Roxanna Elden: Your Friend and Mine
There is a magical book called See Me After Class: Advice for Teachers, by Teachers.
The author is Roxanna Elden. (Disclosure: I do not know Ms. Elden personally. I receive no commissions, etc. I just like her book.) Elden has been teaching for a long time. She is an experienced and highly accomplished teacher. You can read about Roxanna and her work and BUY THE BOOK on her website.
Reading this book, I immediately felt I had a sense of the author and that, as a teacher, she was on my side. She knows this job inside and out, and she has thought hard about it. (And she provides many anecdotes from other teachers that will make you feel a whole lot less inadequate.) But rather than just bitching and moaning, like me, she offers a fresh set of eyes on ordinary problems and recommends realistic ideas to deal with real classroom issues. She readily admits that there are no magic bullets and that not every idea works with every teacher’s personality. She just offers the fruits of experience and smarts to address the shit-storms that naturally occur in our classrooms every day in grade school, middle school (bless you people), and high school. It speaks to all of us.
As cynical as I am, I found things that made me think that a tweak here or there might make it all a little bit better. I can do this. There is no edu-babble, TFA talking points, debates about the latest research on word walls, or any other crap like that. It is smart, funny, plain-spoken advice about how to make you saner and more effective at your job by somebody who has been thinking and working on this for a long time. How to deal with parents, kids, administrators…it’s all there.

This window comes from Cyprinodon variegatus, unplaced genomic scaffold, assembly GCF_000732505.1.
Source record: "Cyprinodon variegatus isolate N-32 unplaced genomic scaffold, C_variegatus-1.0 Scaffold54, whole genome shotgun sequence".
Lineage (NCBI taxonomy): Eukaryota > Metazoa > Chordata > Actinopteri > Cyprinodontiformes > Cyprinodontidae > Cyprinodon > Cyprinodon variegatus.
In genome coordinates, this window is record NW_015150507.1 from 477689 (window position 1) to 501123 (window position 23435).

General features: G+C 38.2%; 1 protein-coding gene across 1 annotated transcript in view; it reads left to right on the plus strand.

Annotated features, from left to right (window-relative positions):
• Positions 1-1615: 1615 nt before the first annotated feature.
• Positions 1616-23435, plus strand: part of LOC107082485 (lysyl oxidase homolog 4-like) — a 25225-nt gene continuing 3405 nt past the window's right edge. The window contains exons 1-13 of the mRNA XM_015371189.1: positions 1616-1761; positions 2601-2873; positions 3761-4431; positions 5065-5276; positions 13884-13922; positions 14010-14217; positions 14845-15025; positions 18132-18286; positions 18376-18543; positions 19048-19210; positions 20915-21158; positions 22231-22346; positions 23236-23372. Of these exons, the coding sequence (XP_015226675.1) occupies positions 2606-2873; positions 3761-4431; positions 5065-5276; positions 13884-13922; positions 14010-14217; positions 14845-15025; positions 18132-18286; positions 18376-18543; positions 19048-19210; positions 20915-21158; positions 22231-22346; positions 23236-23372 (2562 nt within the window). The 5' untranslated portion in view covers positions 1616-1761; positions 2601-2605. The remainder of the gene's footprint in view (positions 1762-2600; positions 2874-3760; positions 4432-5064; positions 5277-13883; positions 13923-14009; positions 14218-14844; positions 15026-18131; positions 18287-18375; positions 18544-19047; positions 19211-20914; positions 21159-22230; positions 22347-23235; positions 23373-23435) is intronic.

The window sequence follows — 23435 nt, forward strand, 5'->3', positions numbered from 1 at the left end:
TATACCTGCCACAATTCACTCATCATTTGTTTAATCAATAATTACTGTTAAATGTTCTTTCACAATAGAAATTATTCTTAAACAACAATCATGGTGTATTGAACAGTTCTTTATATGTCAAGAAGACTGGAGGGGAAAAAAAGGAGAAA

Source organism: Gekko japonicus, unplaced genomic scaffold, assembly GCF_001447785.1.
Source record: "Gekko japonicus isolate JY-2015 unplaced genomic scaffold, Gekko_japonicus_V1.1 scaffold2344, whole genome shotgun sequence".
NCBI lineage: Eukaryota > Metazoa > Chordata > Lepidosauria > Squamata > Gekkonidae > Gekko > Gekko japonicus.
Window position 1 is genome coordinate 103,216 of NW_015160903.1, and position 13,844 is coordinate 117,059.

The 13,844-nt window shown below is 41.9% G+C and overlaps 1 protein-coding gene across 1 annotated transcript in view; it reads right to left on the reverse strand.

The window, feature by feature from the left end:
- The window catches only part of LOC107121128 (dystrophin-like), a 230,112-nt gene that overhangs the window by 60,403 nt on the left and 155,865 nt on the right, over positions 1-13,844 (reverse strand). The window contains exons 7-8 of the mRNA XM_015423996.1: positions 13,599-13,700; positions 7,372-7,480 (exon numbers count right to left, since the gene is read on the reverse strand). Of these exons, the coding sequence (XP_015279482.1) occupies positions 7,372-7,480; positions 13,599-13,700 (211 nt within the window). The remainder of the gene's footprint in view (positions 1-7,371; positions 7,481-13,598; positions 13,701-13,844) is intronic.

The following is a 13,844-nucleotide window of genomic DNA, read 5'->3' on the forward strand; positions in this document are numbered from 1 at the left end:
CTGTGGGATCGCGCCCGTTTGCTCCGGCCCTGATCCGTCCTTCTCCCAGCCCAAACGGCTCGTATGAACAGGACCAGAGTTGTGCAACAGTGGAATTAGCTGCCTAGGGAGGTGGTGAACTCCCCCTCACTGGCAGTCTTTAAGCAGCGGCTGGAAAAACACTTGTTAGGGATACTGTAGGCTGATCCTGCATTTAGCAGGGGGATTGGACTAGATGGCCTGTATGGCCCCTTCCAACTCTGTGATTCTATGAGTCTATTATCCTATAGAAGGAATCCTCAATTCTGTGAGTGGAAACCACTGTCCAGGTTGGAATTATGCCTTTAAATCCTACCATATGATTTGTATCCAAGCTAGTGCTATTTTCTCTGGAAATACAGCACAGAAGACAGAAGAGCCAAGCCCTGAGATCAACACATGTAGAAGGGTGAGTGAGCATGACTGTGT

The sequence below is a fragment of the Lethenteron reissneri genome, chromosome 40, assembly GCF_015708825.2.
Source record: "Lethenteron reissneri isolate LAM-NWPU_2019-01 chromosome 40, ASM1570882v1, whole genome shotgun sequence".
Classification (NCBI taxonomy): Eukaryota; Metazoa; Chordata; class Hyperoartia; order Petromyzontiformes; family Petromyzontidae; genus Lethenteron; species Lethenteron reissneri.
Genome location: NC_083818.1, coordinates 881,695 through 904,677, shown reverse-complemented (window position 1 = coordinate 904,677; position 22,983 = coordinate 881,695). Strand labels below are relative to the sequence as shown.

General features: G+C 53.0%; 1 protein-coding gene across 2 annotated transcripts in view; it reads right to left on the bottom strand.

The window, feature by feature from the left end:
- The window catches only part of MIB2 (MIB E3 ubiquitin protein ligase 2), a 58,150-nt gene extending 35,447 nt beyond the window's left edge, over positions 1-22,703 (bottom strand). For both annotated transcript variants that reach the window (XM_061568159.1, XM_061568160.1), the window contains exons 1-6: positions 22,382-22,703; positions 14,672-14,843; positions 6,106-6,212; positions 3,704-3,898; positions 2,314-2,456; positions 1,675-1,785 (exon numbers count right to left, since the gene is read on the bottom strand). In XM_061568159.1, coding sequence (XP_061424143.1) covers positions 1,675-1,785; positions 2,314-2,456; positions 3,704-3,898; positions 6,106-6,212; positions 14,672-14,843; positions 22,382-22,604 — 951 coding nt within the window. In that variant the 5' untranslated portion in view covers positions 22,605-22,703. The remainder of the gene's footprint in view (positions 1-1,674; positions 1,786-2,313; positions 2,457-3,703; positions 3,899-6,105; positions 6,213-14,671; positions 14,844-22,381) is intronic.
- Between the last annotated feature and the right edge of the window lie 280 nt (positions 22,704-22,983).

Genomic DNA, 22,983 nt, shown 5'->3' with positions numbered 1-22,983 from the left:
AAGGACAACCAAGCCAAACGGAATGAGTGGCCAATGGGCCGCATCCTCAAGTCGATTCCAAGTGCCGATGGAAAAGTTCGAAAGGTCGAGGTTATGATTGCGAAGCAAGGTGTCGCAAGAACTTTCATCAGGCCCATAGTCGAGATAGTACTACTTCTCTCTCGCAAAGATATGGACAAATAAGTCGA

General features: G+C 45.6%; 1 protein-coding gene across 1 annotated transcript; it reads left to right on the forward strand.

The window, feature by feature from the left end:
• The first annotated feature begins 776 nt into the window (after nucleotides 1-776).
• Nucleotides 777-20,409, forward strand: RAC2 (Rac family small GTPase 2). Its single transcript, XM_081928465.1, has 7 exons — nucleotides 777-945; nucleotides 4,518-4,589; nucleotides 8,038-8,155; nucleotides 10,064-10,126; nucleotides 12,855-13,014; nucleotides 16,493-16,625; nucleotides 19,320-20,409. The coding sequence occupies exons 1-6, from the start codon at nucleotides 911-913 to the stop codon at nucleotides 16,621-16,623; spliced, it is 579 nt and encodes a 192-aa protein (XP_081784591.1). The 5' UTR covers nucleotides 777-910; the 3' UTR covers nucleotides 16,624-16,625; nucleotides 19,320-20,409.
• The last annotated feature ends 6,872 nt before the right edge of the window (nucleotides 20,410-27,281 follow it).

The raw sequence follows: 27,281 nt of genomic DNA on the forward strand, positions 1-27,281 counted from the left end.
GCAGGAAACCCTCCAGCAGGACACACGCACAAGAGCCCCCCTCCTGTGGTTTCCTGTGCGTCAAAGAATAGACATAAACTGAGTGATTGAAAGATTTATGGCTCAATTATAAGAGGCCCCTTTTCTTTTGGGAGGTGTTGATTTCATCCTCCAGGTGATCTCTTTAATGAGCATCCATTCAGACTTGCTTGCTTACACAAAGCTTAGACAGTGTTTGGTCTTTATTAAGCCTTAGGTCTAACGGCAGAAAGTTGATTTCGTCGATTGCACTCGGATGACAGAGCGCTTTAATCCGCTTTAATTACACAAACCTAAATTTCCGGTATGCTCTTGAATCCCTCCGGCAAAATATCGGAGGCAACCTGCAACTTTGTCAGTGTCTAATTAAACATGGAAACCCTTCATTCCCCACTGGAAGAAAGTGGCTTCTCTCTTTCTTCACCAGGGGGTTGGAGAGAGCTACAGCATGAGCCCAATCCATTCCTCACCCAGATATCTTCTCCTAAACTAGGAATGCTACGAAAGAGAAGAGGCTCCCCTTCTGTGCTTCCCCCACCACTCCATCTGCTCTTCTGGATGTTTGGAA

Elden cares about kids. But she also cares about you and your mental and physical health. If you are somewhere in your first 3 years of teaching, you really should take a look at this book. You should especially get it if you are feeling like a total failure as a teacher. (If you don’t feel like a failure, write your own damn book.) This is my sixth year of teaching, and I also found it useful.
When I was reading it, I trusted her. There are so many hundreds of things that my administrators have told me to do over the years. There is no way I could comply with all of them. So I just started to ignore everything they said because it was easier than trying to succeed when I knew I would fail. But Elden recommends some things my administrators have been saying. It was disturbing. But I let her be my filter. I will take a second look at those things because I know she knows what she is talking about.
I highly recommend this book for anybody in their first few years who is frustrated, but would really like to stay in and give it a go. It will give you heart. A nice read at the end of the year or over the summer.
That website again is here. Thanks, Roxanna.